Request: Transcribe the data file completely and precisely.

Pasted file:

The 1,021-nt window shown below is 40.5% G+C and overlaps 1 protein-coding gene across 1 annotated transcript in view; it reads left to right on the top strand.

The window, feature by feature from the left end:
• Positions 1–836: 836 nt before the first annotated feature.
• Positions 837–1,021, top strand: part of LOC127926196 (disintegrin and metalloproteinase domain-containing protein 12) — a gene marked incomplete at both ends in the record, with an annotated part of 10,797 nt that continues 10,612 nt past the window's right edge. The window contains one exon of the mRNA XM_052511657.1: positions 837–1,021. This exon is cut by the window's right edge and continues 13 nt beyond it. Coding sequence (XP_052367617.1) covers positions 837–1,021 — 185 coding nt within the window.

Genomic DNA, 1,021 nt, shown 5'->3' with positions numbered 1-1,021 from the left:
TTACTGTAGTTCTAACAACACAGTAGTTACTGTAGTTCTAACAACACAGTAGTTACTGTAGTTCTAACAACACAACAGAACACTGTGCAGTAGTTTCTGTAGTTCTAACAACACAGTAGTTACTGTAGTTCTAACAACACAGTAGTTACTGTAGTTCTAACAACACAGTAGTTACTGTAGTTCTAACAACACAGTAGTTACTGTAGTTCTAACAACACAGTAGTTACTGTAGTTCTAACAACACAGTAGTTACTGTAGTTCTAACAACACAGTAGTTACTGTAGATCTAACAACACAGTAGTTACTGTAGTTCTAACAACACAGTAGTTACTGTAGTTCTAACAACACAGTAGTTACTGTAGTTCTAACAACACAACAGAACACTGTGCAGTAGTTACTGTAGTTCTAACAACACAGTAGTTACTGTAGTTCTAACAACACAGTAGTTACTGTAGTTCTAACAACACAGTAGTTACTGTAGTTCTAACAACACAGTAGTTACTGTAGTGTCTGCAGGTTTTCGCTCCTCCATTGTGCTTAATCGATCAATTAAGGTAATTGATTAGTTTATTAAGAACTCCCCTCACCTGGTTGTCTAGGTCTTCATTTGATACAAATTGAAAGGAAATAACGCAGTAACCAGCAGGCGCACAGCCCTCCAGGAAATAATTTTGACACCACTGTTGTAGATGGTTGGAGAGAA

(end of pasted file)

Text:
The 1,021-nt window shown below is 40.5% G+C and overlaps 1 protein-coding gene across 1 annotated transcript in view; it reads left to right on the top strand.

The window, feature by feature from the left end:
• Positions 1–836: 836 nt before the first annotated feature.
• Positions 837–1,021, top strand: part of LOC127926196 (disintegrin and metalloproteinase domain-containing protein 12) — a gene marked incomplete at both ends in the record, with an annotated part of 10,797 nt that continues 10,612 nt past the window's right edge. The window contains one exon of the mRNA XM_052511657.1: positions 837–1,021. This exon is cut by the window's right edge and continues 13 nt beyond it. Coding sequence (XP_052367617.1) covers positions 837–1,021 — 185 coding nt within the window.

Genomic DNA, 1,021 nt, shown 5'->3' with positions numbered 1-1,021 from the left:
TTACTGTAGTTCTAACAACACAGTAGTTACTGTAGTTCTAACAACACAGTAGTTACTGTAGTTCTAACAACACAACAGAACACTGTGCAGTAGTTTCTGTAGTTCTAACAACACAGTAGTTACTGTAGTTCTAACAACACAGTAGTTACTGTAGTTCTAACAACACAGTAGTTACTGTAGTTCTAACAACACAGTAGTTACTGTAGTTCTAACAACACAGTAGTTACTGTAGTTCTAACAACACAGTAGTTACTGTAGTTCTAACAACACAGTAGTTACTGTAGATCTAACAACACAGTAGTTACTGTAGTTCTAACAACACAGTAGTTACTGTAGTTCTAACAACACAGTAGTTACTGTAGTTCTAACAACACAACAGAACACTGTGCAGTAGTTACTGTAGTTCTAACAACACAGTAGTTACTGTAGTTCTAACAACACAGTAGTTACTGTAGTTCTAACAACACAGTAGTTACTGTAGTTCTAACAACACAGTAGTTACTGTAGTGTCTGCAGGTTTTCGCTCCTCCATTGTGCTTAATCGATCAATTAAGGTAATTGATTAGTTTATTAAGAACTCCCCTCACCTGGTTGTCTAGGTCTTCATTTGATACAAATTGAAAGGAAATAACGCAGTAACCAGCAGGCGCACAGCCCTCCAGGAAATAATTTTGACACCACTGTTGTAGATGGTTGGAGAGAA